Summary of Part 3, Chapters 35–38
Chapter 35: Mariam
Mariam and Laila begin doing their chores together, and Aziza grows attached to Mariam. Mariam has never been loved like this before, and she is deeply moved.
In January 1994, Commander Dostum does switch sides, joining Gulbuddin Hekmatyar and firing on Massoud and his forces at the Ministry of Defense and the Presidential Palace. The streets are littered with bodies and there is looting, murder, and rape, which women kill themselves to avoid. In the name of honor, men also kill their wives and daughters who have been raped by the militia.
The fighting grows so severe that Rasheed is forced to stay home. He locks the door, sets booby traps, and stalks the house with his gun. The Mujahideen are forcing young boys, at gunpoint, to join the war. If captured by the other side, the boys are tortured in horrible ways and their families are killed. Rasheed boasts that he will protect his family.
When the fighting subsides, the women are relieved to have Rasheed out of the house again. Laila braids Mariam’s hair, Mariam tells her about Jalil, Nana, and the jinn, and everything that happened to her before and after her forced marriage to Rasheed—the miscarriages and how Rasheed turned on her. Laila, in turn, tells Mariam about Tariq, the true father of Aziza, and of her plans to run away in the spring.
Mariam lies awake, thinking of Laila’s plan. Laila and Aziza have become extensions of her, or like flowers sprouting unexpectedly in her garden. She imagines Mullah Faizullah telling her that she must tend to these two flowers, which God has planted in her life.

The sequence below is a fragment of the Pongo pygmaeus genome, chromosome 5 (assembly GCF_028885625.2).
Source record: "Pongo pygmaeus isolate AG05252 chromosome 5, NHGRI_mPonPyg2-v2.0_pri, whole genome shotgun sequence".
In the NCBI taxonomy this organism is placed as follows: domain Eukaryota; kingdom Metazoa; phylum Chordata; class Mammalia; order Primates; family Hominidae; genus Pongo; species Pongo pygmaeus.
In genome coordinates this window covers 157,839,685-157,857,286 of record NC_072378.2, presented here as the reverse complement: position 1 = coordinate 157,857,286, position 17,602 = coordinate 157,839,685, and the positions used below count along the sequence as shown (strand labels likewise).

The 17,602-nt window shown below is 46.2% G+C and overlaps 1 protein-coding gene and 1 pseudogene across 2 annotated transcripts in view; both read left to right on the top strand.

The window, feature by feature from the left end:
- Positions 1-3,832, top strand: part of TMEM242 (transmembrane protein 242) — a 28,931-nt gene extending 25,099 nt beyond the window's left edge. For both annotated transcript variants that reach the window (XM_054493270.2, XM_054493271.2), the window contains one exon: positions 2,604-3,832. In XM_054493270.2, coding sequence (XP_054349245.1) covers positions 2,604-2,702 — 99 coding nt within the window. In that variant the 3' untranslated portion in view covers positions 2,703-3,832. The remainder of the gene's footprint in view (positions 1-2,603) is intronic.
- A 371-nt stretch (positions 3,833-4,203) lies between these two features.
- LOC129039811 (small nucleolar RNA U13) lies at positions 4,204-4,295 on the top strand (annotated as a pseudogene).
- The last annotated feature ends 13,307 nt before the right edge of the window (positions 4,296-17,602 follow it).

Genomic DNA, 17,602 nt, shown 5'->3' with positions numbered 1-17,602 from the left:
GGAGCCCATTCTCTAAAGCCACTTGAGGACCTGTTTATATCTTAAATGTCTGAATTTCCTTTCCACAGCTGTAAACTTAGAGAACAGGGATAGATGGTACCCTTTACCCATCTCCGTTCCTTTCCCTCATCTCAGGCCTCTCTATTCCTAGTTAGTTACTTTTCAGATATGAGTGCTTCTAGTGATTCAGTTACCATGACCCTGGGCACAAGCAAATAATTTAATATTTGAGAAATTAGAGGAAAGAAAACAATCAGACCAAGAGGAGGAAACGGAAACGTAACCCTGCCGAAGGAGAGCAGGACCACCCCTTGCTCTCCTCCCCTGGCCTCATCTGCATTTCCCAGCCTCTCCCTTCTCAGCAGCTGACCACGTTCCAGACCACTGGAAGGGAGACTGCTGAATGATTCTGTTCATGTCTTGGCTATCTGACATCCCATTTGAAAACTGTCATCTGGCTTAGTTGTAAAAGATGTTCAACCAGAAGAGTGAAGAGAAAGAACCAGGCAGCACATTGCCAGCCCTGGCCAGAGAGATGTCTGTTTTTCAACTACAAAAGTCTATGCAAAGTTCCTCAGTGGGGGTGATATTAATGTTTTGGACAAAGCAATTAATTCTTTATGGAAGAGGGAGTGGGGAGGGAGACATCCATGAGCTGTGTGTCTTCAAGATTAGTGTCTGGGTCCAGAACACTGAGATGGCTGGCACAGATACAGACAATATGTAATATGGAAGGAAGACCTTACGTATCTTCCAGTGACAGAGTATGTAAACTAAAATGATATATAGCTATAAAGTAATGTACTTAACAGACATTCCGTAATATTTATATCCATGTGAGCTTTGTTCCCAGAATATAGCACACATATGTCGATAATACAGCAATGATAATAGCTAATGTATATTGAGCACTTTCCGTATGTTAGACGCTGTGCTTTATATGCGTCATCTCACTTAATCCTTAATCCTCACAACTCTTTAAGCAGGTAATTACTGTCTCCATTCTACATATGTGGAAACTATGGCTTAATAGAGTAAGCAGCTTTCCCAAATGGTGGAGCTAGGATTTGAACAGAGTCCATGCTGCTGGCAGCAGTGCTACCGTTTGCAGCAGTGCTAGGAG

Chapter 36: Laila
One day in the spring of 1994, Laila and Mariam are ready to leave Rasheed. Laila is terrified that he knows of the plan, but he leaves for work as usual. The two women leave in a taxi for the bus station, Aziza with them; they will take a bus to Pakistan. At the station, they feel watched by the Mujahideen militia. Since the Mujahideen takeover in April 1992, women’s rights have been severely limited. They are ordered by law to cover themselves and forbidden to travel without a male relative. Adultery is punished by stoning.
The women worry about what will happen when they reach the border; Pakistan has closed its borders to Afghans, but they hope they will be able to find a way to be smuggled through. First, though, they must find a man to agree to pose as a male relative. They find a young man who is traveling with his family and pay him a large sum of money to accompany them. He agrees to pose as their cousin, but at the last moment they realize he has given them away to the Mujahideen. The women are detained and questioned, and finally brought back to Rasheed.